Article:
The Madrid commuter train bombings that left nearly 200 dead and another 1,200 injured raise severe questions about security on U.S. buses and trains.
One operator, Chicago Sightseeing Co., which operates motorcoaches in the Windy City, is experimenting with a device that could be the answer.
A simple, handheld tool that looks very much like a TV remote prompts an inspector or driver to scour a vehicle from end to end, checking every location where tampering may have occurred or a device hidden. The inspection system was developed by ZONAR Systems, a Seattle firm that created the process to help bus operators perform and document their pre- and post-trip vehicle inspections. But ZONAR and others quickly realized the potential use as a security safeguard.
That’s what Chicago Sightseeing is testing now, according to Christopher Ferrone, the company’s vice president for fleet logistics and engineering. “We already use the ZONAR process to check the physical and mechanical condition of our buses,” he said. “Now we hope to see how it works as a means of assuring security.”
Mike McQuade, director of research and development for ZONAR Systems, explained that small, smart sensors called RFID tags are coded with inspection cues and permanently affixed at strategic points throughout the vehicle. The driver or inspector electronically activates the handheld reader near a sensor and receives a complete inspection agenda for that zone. For example, the bus interior checklist would call for inspecting beneath seats for extraneous parcels or boxes.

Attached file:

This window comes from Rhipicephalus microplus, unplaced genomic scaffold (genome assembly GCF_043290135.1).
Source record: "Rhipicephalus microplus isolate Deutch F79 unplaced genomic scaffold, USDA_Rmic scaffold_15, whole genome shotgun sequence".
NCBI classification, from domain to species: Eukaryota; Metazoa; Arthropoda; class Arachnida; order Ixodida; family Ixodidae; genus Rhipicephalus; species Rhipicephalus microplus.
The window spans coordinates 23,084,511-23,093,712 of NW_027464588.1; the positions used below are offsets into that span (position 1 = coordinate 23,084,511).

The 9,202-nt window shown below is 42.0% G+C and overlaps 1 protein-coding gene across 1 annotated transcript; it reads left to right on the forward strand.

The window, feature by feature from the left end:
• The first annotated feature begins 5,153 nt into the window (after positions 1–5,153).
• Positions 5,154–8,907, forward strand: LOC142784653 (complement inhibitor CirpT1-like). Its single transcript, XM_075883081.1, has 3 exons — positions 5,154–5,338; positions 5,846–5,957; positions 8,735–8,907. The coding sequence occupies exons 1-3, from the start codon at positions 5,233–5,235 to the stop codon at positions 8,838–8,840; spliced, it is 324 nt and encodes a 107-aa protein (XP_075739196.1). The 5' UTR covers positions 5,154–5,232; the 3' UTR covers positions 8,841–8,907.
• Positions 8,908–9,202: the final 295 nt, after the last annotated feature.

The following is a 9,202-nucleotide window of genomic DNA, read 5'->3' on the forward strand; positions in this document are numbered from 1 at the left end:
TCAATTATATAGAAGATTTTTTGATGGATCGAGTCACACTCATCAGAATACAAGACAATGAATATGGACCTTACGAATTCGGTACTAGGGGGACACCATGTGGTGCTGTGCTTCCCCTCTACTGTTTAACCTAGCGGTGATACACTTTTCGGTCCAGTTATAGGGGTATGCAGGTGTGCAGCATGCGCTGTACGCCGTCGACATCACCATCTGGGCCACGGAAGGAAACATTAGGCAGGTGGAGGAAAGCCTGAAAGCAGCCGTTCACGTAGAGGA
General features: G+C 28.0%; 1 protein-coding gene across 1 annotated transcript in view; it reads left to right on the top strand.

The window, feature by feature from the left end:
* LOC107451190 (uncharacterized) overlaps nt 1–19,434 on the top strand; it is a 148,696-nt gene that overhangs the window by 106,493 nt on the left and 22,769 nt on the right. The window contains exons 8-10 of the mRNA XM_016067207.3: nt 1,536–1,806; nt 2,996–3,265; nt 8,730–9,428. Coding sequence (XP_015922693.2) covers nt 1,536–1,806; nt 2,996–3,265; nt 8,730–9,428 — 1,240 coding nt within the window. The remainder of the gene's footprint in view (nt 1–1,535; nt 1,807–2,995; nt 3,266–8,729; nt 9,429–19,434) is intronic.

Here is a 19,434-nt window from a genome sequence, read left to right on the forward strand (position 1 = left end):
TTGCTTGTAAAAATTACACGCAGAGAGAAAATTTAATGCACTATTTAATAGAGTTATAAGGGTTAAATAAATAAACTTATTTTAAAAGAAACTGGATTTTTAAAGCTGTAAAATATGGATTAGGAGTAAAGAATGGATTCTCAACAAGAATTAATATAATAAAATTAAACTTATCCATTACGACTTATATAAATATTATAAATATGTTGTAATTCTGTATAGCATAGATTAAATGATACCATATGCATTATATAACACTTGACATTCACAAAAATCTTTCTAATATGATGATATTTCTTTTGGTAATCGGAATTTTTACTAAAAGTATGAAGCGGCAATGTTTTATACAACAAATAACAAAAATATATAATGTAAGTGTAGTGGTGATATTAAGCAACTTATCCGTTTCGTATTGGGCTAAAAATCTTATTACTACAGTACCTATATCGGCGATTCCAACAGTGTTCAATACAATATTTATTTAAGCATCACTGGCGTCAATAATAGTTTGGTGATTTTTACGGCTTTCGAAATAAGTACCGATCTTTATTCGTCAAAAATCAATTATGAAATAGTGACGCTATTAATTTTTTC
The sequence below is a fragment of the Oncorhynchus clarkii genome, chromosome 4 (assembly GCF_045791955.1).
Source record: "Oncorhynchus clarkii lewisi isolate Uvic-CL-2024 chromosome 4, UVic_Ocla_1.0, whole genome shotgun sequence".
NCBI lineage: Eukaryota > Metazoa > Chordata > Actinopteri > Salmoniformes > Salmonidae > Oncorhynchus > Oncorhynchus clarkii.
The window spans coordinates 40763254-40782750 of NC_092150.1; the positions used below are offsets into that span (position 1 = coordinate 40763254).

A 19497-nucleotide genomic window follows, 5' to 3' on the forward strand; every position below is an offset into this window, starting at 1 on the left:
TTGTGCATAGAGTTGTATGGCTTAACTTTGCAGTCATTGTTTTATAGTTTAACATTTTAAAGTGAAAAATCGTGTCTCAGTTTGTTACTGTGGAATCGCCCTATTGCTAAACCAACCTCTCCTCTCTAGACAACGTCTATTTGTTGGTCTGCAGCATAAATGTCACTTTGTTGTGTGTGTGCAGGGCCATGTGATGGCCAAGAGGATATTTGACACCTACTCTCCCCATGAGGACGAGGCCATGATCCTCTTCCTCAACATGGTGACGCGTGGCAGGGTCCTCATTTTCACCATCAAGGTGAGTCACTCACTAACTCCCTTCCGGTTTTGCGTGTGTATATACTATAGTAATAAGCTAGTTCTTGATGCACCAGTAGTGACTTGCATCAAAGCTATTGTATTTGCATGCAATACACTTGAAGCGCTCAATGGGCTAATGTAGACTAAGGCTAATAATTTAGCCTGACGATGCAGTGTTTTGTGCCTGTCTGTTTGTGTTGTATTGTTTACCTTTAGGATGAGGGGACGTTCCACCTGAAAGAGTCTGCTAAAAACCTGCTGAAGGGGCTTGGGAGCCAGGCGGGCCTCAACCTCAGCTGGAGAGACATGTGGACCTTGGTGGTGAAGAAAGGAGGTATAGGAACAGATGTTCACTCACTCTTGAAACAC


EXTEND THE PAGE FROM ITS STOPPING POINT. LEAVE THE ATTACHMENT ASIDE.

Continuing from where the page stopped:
“The inspector can’t miss any zone or component because he or she is prompted every time. A condition status must be entered at each checkpoint,” McQuade said. Missing a zone becomes obvious at the end of the check and when the information is downloaded into the central database.
Ferrone reinforced the importance of total, verified coverage. “The ultimate benefit of the ZONAR system is 100% confirmation that every element of the inspection has been completed,” he said.
McQuade said that the Department of Homeland Security (DHS) also has been looking at the ZONAR system for possible applications on all forms of public ground transportation.
Motorcoach operators are eligible for grants to upgrade security and “the ZONAR system is in DHS’ highest priority funding category,” McQuade noted. “Invariably, users of this technology report dramatic improvements in safety while enjoying the many cost-saving efficiencies of a paperless system. There’s no doubt that verified visual inspections will greatly improve transportation security as well.”